JA! is also working with Friends of the Earth Netherlands on a parliamentary study of funding from Dutch state financier, Atradius. In the UK it worked with campaigning groups to ask for a judicial review of UK Export Finance’s $1 billion support. And it keeps talking to the companies when it goes to their AGMs. ‘It means they can’t say they didn’t know,’ says Rawoot.
Fridays for Future Uganda
Today Fridays for Future Uganda has 53,000 young people working for climate action. Hilda Flavia Nakabuye (see her photo above) is now 24. She started Fridays for Future Uganda as a student in 2019 and then very few people were interested. ‘I got involved when I saw Greta Thunberg and her climate strike outside the Swedish Parliament. Few people here knew about climate change. I saw the droughts, floods, strong winds, and changes in seasons becoming very unpredictable… Crops were dying and it was becoming harder to get water. I decided to do something and tell people about it.’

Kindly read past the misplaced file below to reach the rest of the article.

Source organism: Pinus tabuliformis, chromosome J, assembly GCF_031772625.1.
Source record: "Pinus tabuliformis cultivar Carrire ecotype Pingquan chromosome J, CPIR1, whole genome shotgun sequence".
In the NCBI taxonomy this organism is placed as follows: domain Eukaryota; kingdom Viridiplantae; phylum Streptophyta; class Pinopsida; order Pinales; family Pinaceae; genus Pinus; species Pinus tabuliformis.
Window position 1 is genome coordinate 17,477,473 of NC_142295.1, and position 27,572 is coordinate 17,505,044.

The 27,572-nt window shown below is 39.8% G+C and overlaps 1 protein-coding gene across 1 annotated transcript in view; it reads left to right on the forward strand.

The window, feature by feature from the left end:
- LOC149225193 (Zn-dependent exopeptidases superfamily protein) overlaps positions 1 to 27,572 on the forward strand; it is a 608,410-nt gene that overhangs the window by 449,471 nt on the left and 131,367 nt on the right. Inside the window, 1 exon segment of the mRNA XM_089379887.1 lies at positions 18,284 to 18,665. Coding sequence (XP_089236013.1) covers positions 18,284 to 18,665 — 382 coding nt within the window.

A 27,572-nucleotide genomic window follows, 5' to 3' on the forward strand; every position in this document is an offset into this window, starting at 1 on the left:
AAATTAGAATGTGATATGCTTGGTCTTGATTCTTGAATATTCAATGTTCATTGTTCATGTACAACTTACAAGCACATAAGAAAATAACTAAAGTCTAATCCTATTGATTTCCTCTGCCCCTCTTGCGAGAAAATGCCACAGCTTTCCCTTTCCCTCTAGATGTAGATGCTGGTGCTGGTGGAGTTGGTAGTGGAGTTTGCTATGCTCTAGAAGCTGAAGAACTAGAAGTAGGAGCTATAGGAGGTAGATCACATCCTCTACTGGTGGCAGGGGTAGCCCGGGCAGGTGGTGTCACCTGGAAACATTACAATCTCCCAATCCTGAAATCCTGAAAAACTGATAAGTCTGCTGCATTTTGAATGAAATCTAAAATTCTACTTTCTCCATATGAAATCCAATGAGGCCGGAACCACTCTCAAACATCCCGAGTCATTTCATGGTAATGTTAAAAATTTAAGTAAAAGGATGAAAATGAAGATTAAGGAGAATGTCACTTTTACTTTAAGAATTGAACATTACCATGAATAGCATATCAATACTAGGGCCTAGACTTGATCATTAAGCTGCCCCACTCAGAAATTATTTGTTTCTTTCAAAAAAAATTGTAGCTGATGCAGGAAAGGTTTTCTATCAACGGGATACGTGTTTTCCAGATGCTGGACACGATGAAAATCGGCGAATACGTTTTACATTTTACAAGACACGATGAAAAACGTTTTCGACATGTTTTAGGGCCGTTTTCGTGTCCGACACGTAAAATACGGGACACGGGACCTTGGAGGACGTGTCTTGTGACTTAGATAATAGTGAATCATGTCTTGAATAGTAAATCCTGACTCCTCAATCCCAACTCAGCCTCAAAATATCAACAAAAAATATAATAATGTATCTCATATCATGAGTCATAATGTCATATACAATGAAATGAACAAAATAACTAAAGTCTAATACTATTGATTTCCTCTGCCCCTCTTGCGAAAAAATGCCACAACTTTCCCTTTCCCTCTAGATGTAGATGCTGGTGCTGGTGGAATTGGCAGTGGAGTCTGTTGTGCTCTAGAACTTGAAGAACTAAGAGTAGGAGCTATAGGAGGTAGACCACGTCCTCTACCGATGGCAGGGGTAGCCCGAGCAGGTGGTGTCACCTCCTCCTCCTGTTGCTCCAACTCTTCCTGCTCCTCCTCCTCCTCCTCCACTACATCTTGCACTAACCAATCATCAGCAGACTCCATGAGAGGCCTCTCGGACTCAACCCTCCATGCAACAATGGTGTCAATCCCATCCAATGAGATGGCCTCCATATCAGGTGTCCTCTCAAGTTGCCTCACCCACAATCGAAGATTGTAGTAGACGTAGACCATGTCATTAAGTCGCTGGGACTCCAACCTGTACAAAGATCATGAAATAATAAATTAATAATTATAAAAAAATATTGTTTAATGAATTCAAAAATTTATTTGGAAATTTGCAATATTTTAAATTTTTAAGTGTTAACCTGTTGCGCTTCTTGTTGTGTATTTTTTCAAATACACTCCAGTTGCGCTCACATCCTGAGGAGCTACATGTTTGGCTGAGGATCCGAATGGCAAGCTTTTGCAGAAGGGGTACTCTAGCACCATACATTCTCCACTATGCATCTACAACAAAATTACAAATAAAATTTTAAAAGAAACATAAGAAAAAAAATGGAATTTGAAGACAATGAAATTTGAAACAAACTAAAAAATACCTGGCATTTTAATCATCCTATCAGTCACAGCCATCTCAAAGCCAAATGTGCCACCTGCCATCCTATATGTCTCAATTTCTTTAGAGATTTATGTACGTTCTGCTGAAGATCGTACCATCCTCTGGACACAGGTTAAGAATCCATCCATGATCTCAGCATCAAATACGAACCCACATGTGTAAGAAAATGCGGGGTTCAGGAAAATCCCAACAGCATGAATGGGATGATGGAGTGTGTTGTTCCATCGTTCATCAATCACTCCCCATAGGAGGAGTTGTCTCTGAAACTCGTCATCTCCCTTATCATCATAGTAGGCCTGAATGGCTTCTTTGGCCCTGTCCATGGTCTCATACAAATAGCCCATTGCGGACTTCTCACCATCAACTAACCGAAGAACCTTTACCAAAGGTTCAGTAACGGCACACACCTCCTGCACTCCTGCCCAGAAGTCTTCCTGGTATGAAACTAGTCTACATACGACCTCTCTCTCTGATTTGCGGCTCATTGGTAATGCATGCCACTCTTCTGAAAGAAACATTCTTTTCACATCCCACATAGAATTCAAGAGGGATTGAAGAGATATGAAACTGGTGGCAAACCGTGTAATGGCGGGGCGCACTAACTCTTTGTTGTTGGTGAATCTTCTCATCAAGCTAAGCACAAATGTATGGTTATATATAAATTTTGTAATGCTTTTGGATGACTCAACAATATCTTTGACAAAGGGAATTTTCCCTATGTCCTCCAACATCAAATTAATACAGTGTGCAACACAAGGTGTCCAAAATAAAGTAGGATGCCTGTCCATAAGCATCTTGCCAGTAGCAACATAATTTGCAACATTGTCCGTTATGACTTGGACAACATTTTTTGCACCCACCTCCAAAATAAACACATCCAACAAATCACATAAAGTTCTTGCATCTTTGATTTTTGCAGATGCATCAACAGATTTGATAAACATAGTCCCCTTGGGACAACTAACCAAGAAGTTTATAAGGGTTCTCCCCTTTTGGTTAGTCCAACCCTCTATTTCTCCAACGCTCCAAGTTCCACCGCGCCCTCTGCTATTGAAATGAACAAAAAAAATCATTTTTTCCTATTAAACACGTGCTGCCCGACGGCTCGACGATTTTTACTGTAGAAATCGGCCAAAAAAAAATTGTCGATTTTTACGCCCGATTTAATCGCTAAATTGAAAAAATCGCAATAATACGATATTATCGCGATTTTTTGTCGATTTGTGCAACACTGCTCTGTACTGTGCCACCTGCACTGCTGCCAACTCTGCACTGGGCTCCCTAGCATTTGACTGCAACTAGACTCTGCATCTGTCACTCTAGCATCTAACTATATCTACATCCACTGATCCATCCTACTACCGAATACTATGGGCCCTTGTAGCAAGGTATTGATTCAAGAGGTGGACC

With the slogan ‘people above profit’, they are now working on stopping the building of the East Africa Crude Oil Pipeline by Total and the China National Offshore Oil Corporation. ‘They’re planning a 1,445 kilometre pipeline from Hoima, near Lake Alberta in Uganda, to the port of Tanga, Tanzania,’ said Nakabuye. She lives in Kampala, the capital. Heating the pipeline electrically to 50°C to keep oil flowing will make more emissions.
‘For the last four years, they have moved people from the land for the project – 178 villages in Uganda and 231 in Tanzania. That’s 14,000 households moved, their incomes, and livelihoods destroyed.
‘We are using digital spaces, talking to banks and other investors and working with other organizations globally to tell people about this. We are also working with campaigners in other countries, especially in France where Total comes from. It is our responsibility to do something about climate change and this is for future generations.’